The Cline Shale grabbed headlines after Devon announced impressive well results. Devon believes a typical well might produce 570,000 boe, with 85% of that being oil and NGLs. The company also pegged recoverable resource at 3.6 million boe per section (square mile). If the commercial extent of the play extends across 9,800 square miles, then you get to the 30 billion barrel number being reported. First of all, let’s say the obvious. There haven’t been enough wells drilled to know if this is a 30 billion barrel field, but even if the Cline only has 3 billion barrels of recoverable oil, it will rank as one of the largest discoveries in the U.S.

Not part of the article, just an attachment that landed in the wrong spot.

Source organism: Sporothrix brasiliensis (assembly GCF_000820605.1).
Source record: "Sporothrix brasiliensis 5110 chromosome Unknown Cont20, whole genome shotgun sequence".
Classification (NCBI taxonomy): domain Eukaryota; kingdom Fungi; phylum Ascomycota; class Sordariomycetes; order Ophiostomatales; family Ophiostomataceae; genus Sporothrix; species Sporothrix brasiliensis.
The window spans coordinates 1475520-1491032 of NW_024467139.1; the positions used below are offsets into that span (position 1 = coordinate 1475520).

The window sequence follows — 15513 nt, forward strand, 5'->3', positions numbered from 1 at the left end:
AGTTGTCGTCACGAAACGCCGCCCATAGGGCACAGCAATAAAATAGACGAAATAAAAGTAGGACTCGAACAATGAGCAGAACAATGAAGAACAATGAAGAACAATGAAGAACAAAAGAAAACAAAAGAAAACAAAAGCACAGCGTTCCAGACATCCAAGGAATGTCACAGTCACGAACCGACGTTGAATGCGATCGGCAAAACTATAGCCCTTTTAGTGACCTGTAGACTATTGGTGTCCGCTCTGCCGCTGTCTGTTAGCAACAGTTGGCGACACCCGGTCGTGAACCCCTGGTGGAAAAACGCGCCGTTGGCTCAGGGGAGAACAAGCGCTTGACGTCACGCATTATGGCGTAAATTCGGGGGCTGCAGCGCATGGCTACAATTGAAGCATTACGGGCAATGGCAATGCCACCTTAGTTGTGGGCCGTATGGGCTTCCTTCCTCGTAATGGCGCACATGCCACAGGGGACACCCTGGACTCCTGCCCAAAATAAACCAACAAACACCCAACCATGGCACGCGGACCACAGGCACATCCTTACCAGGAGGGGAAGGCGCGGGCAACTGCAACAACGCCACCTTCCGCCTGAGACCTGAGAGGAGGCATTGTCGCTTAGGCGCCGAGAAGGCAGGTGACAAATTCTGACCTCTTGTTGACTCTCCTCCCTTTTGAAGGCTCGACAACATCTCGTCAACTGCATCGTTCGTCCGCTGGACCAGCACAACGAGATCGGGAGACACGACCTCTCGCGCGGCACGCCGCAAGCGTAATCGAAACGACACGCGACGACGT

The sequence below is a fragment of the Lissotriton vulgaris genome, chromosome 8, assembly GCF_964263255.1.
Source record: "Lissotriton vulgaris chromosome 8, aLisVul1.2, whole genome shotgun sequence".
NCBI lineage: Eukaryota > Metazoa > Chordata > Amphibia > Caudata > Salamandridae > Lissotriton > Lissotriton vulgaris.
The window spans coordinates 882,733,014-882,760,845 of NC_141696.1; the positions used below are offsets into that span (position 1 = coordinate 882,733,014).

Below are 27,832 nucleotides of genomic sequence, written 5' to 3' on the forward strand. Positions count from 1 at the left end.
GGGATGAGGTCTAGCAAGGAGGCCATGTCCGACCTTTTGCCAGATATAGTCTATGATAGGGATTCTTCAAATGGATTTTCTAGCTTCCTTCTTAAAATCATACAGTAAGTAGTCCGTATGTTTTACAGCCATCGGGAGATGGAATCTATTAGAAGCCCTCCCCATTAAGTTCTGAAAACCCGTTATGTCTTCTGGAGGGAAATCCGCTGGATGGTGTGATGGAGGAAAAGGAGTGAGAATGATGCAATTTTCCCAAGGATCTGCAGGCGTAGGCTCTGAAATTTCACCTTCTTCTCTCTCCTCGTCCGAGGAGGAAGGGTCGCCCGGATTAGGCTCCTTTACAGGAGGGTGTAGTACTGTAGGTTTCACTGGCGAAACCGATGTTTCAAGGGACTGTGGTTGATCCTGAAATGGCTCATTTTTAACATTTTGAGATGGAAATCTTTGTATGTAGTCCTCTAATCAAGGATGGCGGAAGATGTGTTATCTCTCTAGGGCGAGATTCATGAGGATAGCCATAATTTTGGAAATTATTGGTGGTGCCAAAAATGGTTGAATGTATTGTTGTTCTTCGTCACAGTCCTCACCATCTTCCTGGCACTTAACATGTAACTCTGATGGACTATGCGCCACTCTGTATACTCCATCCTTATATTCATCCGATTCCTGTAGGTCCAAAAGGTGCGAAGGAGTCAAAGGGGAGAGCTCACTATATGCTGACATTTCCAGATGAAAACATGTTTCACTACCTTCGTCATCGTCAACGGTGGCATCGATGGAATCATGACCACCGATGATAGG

Devon has four rigs running in the area as of the fourth quarter of 2012. The most recent horizontal well completed in the play produced 450 boe/d over a 30 day period. The company has over 550,000 acres targeting the play in Fisher, Mitchell, Nolan, and Sterling counties. The first three wells were drilled in Sterling County, but the company will continue to step out from there in the coming months. The area is also prospective for the Mississippian and Wolfcamp formations.
How Does 30 Billion Boe Compare to the Bakken and Eagle Ford?
The USGS has estimated the Bakken Shale holds more than 4 billion boe of recoverable resource. Industry estimates peg that number at anywhere from 6-10 times higher (24-40 billion boe).
The most common Eagle Ford estimates are 7-10 billion boe, but industry estimates stretch as high as 20 billion bbls of liquids and 150 tcf of gas. That’s more like 40-50 billion boe, so you see there’s a pretty large margin for error in reserve estimates.